Panasonic TH-58PZ750U Plasma HDTV
LCD displays have taken over much of the flat-panel market because they’re bright, they’re flat, and they have become increasingly affordable.
But insiders know that plasmas are a compelling option for the fussy viewer. In fact, plasma technology has a balance of strengths that LCDs have only just begun to approach. Panasonic invested early in plasma technology, and while the company also manufactures an extensive range of LCD sets, its support of plasma technology remains strong, with perhaps the widest selection of plasma televisions on the market. The 58-inch 1080p TH-58PZ750U ($5,000) reviewed here is the second to the largest entry in the company’s current line.
Features and Setup
As with all the plasma displays we know of, the Panasonic’s glass screen is a very efficient reflector of room light. The screen is treated with an anti-reflective compound, but I found it only marginally effective.
The Panasonic will accept sources at up to 1080p/60. It will not, however, properly display a 1080p/24 image. You can also view both photos and home movies on the display via an SD card slot behind a second door under the screen.
Onscreen menus provide the standard picture controls, plus a bushel of the specialized adjustments that show up on most modern televisions, seasoned with each manufacturer’s unique flavorings. The spices here include three varieties of noise reduction and a so-called “Pro setting” menu. The most useful features in the latter are three panel brightness levels, four different gamma settings, and white-balance adjustments for tweaking the color temperature—with appropriate test gear, of course.
There are four preset picture modes. I recommend Custom. Don’t be tempted by the professional- sounding Studio Ref option. Its color temperature is too red in the Warm color-temperature setting and too blue in Normal. Studio Ref also locks out all of the user Pro setting adjustments (the Pro settings are available only in the Custom mode), including the white-balance controls.
I found little use for a number of the controls, including C.A.T.S. (which darkens the entire image and clips the darkest grays), Contour Emphasis, Color Management, and AGC. The noise-reduction controls were relatively ineffective on my standard noise-reduction tests.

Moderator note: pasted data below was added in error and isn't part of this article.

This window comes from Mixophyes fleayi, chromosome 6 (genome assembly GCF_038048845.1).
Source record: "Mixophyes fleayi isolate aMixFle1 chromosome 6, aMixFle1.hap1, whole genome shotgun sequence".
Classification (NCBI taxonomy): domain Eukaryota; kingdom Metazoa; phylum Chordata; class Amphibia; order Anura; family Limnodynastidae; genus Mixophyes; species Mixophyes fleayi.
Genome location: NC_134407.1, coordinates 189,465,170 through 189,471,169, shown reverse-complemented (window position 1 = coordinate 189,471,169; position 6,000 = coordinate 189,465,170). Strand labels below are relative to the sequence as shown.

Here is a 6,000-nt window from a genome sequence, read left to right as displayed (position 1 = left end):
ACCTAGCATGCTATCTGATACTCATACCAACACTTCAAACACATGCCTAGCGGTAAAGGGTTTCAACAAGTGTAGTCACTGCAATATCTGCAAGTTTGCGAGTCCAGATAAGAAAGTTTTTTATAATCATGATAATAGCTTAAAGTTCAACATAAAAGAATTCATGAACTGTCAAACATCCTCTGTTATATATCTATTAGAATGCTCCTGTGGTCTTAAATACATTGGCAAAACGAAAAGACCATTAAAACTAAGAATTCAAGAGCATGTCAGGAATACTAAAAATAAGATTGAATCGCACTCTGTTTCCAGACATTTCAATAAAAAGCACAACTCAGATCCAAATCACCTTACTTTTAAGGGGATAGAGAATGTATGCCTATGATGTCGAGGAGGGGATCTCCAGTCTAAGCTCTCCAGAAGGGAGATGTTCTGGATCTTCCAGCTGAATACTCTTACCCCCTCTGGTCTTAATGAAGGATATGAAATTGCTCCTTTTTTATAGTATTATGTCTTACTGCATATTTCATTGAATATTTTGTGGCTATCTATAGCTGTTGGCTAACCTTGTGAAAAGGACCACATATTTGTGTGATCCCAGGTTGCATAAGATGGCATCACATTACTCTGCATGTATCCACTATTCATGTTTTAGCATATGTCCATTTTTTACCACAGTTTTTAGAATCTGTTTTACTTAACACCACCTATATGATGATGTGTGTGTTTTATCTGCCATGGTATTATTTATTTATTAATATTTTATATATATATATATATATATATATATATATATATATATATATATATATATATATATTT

There’s also a Split-Screen feature, which can position two images side by side. But you can’t use HDMI sources in this Split mode, nor can the set’s single, onboard ATSC/NTSC tuner provide two separate channels for side-by-side display.
Burn-in—often temporary but sometimes permanent—is a concern in plasma displays, and Panasonic warns about it in the owner’s manual. While it’s no cause for paranoia, or for forgoing the very real benefits of a plasma set, you should at least be aware of it and exercise reasonable preventive measures.
The remote control can operate, to a limited degree, three additional components apart from the display itself. Apart from the lack of backlighting, and the fact that it does not offer direct selection of inputs, I had no complaints about it.
A feature called EZ Sync allows you to control all Panasonic components equipped with “HDAVI Control” and connected via HDMI. The control options include simultaneous turn-on and automatic input selection. For more details on EZ Sync, see the “Hook Me Up” column in Home Theater’s February 2008 issue.
While the onscreen menus are straightforward, there is one feature that’s an invitation to trouble. Several of the menus, including the Picture and Pro settings, have a selection called Normal. Normally (no pun intended), it’s set to No. Change it to Set, however, and it immediately resets all of the controls in that menu to their factory defaults.
In other words, Normal is a reset control under an innocent-sounding name. And it’s located at the very top of the menus, far too prominent for a control that can wipe out your carefully chosen settings. Moral: Write down your preferred menu settings so that when someone else in the house changes Normal to Set (and they will), you won’t have to start over and adjust the set all over again.